Studies include developing and testing interventions for building bipartisan support for redistributive social and economic programs (e.g., guaranteed income, housing vouchers), as well as for mitigating prejudice against people in poverty and recipients of such programs. Experiments will examine how certain types of stories and narratives may shape public opinion across the political spectrum. We will test these approaches through online survey experiments and longitudinal field experiments with media partners. The opportunity may develop to partner with social programs directly. In such a partnership, our team would conduct field experiments to test approaches for messaging their services and research findings, both to the general public and program participants, in ways that build support for and destigmatize programs.
Overall, work on this project will involve designing media- and narrative-based interventions, running online and field experiments, conducting quantitative causal analysis and text analysis, writing and sharing results, and possibly partnership management. Experience with economic inequality and/or policy focused research is a plus for this position. The Fellow will also have the opportunity to collaborate with Dr. Catherine Thomas at the University of Michigan, who helped develop this work while earning her Ph.D. in social psychology at Stanford and as a postdoctoral scholar at SPARQ.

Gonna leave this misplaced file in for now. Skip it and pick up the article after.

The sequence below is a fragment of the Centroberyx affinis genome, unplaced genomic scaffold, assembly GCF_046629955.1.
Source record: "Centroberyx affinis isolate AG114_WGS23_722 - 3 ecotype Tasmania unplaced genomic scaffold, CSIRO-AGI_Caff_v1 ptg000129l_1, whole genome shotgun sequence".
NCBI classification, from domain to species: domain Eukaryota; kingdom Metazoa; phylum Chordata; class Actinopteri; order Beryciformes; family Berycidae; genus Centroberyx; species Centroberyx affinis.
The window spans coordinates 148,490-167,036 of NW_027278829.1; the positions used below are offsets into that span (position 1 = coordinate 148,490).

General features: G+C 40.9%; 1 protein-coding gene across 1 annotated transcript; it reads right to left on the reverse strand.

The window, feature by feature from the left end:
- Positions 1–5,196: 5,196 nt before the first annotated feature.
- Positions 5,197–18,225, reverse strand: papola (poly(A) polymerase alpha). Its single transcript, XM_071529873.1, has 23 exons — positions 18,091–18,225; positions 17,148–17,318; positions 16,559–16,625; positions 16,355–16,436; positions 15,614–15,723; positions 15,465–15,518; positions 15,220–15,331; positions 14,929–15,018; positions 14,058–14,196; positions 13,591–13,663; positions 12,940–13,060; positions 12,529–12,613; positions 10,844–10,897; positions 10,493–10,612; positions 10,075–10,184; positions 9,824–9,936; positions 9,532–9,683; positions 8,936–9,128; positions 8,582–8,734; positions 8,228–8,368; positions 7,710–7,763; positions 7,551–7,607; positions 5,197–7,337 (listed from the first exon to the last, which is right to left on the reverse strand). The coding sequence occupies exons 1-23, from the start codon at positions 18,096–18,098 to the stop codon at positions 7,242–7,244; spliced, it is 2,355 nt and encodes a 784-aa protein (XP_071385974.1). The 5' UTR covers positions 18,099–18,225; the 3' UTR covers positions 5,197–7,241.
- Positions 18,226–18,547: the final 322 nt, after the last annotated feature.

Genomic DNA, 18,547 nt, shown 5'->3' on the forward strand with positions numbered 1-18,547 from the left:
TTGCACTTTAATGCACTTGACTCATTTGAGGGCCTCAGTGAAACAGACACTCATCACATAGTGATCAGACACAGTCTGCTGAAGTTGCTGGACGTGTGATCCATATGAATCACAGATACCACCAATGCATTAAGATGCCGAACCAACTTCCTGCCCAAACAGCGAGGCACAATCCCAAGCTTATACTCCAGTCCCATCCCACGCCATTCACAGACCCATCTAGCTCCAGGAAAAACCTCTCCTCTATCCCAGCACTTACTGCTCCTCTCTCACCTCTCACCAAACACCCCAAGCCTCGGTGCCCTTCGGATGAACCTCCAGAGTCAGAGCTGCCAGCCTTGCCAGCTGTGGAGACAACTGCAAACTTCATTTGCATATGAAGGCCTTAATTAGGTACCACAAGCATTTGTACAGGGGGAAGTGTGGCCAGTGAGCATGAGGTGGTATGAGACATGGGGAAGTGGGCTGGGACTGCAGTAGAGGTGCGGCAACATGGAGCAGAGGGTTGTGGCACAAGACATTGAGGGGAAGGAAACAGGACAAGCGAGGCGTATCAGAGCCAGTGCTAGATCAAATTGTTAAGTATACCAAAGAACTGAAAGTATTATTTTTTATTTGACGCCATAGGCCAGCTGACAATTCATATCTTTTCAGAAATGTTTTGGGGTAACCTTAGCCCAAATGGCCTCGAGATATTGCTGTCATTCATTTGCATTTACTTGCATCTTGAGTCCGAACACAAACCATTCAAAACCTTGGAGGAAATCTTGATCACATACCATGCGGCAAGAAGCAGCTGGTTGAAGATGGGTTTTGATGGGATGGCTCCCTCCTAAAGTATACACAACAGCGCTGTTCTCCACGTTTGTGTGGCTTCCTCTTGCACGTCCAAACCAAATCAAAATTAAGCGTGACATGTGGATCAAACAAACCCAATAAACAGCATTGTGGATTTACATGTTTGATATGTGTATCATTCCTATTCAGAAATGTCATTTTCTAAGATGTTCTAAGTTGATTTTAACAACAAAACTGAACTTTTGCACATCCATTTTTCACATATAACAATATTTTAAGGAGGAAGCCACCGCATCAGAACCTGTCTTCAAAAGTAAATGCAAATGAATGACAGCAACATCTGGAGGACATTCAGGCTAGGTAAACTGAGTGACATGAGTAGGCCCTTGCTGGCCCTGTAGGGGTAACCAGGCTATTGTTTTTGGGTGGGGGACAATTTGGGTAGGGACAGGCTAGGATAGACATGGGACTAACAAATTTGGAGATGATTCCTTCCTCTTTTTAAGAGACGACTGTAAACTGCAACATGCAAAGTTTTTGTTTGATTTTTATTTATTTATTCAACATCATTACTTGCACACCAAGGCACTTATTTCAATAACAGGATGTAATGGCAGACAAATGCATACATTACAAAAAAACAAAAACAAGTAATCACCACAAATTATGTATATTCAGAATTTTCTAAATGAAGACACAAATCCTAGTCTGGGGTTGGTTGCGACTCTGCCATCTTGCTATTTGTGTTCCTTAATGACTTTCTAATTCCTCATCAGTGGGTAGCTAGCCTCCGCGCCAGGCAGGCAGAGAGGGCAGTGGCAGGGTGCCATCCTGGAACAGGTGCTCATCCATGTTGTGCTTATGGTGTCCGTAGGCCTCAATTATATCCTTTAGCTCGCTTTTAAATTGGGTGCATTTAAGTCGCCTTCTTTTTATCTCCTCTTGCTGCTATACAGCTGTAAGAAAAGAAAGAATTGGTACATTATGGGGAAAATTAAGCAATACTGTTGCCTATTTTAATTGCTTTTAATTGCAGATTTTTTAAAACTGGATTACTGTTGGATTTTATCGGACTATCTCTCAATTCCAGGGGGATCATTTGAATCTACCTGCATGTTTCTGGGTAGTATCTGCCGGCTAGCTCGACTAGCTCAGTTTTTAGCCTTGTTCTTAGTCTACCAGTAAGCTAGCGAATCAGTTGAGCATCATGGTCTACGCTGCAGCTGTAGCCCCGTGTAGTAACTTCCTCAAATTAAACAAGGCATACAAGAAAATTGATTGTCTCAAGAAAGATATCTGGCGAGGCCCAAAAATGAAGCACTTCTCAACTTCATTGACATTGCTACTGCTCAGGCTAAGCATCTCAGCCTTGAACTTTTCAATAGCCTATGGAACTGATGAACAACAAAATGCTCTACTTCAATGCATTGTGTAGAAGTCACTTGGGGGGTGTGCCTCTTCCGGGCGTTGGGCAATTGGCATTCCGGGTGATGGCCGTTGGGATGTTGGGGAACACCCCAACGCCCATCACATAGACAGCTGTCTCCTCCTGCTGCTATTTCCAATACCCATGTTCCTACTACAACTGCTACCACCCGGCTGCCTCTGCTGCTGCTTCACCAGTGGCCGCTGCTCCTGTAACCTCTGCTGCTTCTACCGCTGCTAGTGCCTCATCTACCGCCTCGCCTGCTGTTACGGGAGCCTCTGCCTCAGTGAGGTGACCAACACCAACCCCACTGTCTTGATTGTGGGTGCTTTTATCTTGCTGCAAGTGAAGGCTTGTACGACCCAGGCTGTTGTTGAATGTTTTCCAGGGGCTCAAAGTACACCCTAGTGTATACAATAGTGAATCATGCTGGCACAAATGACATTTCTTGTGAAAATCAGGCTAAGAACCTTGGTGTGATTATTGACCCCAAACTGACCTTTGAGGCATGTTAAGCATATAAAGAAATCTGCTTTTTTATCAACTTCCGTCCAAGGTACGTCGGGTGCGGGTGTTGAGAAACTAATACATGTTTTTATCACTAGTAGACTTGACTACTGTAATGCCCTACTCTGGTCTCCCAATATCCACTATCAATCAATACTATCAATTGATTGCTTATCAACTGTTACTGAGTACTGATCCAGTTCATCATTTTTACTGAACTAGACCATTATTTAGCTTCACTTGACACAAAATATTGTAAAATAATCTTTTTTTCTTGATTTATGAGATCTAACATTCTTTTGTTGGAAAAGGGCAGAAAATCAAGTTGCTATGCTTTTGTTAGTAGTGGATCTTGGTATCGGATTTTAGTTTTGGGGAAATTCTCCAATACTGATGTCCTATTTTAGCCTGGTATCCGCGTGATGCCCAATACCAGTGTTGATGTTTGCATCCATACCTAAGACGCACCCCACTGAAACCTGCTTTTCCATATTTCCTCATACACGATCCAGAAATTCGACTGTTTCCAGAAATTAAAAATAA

SPARQ Media Fellow
Stanford SPARQ | Co-directed by Drs. Jennifer Eberhardt, Hazel Rose Markus, & MarYam Hamedani
The Media Fellow will meaningfully contribute to an ongoing project assessing the state of racial representation on television and testing its impact on viewers’ social and racial attitudes. Television and media are a powerful part of culture; they represent people and tell stories in ways that both reflect and shape society. Over the last decade, the media industry has made strides in diversifying representation. However, we have little psychological evidence for the impact of increasing racial representation on viewers’ attitudes.
In partnership with BET (Black Entertainment Television) and Paramount, SPARQ is taking a multi-pronged approach to understanding the nuance of representation and its impact. In one arm of the project, we are collaborating with computational linguists to analyze popular television scripts using Natural Language Processing. In another arm, we are experimentally testing the relationship between racial representation on television and viewers' social and racial attitudes. Specifically, we have designed a series of experiments with novel video stimuli where we systematically vary how Black and White characters are represented. To assess viewer attitudes, we have developed dependent measures that measure viewers’ likelihood to stereotype Black actors and to consume diverse media content in the future.
This position will involve supporting ongoing experiments and studies, designing and carrying out new experimental studies in collaboration with the project team, quantitative data analysis, writing and disseminating results, and presenting results to our partners. This position requires experience with experimental study design and with hierarchical linear modeling. Candidates should have expertise or strong experience in the study of racial bias, stereotyping, prejudice reduction, and intergroup contact. Experience with media studies is a plus.
SPARQ Education Fellow
Dweck-Walton Lab | Directed by Dr. Greg Walton